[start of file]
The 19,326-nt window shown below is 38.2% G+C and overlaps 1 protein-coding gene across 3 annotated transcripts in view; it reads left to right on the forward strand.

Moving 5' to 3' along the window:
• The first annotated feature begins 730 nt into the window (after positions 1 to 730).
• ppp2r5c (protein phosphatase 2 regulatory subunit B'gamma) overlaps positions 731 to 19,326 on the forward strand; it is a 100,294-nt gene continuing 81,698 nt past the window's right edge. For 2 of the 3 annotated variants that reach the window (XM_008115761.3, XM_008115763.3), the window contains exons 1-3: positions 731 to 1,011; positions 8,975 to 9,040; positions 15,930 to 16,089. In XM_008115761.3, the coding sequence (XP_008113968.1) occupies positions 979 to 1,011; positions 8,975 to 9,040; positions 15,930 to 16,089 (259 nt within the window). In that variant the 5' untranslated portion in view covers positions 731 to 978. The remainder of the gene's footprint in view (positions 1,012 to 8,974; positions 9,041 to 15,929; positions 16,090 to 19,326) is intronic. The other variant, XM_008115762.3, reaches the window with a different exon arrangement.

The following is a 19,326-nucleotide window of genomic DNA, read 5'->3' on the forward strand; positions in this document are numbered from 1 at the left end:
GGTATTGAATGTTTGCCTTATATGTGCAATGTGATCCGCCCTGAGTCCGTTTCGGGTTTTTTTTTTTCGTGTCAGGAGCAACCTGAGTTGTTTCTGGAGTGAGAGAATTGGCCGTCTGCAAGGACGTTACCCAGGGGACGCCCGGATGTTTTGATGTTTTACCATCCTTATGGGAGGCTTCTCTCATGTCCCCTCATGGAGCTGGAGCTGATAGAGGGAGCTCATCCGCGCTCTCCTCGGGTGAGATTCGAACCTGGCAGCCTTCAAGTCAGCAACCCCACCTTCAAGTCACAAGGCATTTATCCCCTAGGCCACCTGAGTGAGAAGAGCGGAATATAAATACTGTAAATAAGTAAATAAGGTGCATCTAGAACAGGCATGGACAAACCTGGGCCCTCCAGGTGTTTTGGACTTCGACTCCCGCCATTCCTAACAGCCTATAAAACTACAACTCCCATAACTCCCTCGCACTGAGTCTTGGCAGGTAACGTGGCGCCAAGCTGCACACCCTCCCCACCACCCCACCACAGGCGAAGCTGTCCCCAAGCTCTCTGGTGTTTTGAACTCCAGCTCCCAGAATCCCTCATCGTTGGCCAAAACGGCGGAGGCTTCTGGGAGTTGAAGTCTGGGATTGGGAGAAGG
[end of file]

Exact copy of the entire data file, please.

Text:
The 19,326-nt window shown below is 38.2% G+C and overlaps 1 protein-coding gene across 3 annotated transcripts in view; it reads left to right on the forward strand.

Moving 5' to 3' along the window:
• The first annotated feature begins 730 nt into the window (after positions 1 to 730).
• ppp2r5c (protein phosphatase 2 regulatory subunit B'gamma) overlaps positions 731 to 19,326 on the forward strand; it is a 100,294-nt gene continuing 81,698 nt past the window's right edge. For 2 of the 3 annotated variants that reach the window (XM_008115761.3, XM_008115763.3), the window contains exons 1-3: positions 731 to 1,011; positions 8,975 to 9,040; positions 15,930 to 16,089. In XM_008115761.3, the coding sequence (XP_008113968.1) occupies positions 979 to 1,011; positions 8,975 to 9,040; positions 15,930 to 16,089 (259 nt within the window). In that variant the 5' untranslated portion in view covers positions 731 to 978. The remainder of the gene's footprint in view (positions 1,012 to 8,974; positions 9,041 to 15,929; positions 16,090 to 19,326) is intronic. The other variant, XM_008115762.3, reaches the window with a different exon arrangement.

The following is a 19,326-nucleotide window of genomic DNA, read 5'->3' on the forward strand; positions in this document are numbered from 1 at the left end:
GGTATTGAATGTTTGCCTTATATGTGCAATGTGATCCGCCCTGAGTCCGTTTCGGGTTTTTTTTTTTCGTGTCAGGAGCAACCTGAGTTGTTTCTGGAGTGAGAGAATTGGCCGTCTGCAAGGACGTTACCCAGGGGACGCCCGGATGTTTTGATGTTTTACCATCCTTATGGGAGGCTTCTCTCATGTCCCCTCATGGAGCTGGAGCTGATAGAGGGAGCTCATCCGCGCTCTCCTCGGGTGAGATTCGAACCTGGCAGCCTTCAAGTCAGCAACCCCACCTTCAAGTCACAAGGCATTTATCCCCTAGGCCACCTGAGTGAGAAGAGCGGAATATAAATACTGTAAATAAGTAAATAAGGTGCATCTAGAACAGGCATGGACAAACCTGGGCCCTCCAGGTGTTTTGGACTTCGACTCCCGCCATTCCTAACAGCCTATAAAACTACAACTCCCATAACTCCCTCGCACTGAGTCTTGGCAGGTAACGTGGCGCCAAGCTGCACACCCTCCCCACCACCCCACCACAGGCGAAGCTGTCCCCAAGCTCTCTGGTGTTTTGAACTCCAGCTCCCAGAATCCCTCATCGTTGGCCAAAACGGCGGAGGCTTCTGGGAGTTGAAGTCTGGGATTGGGAGAAGG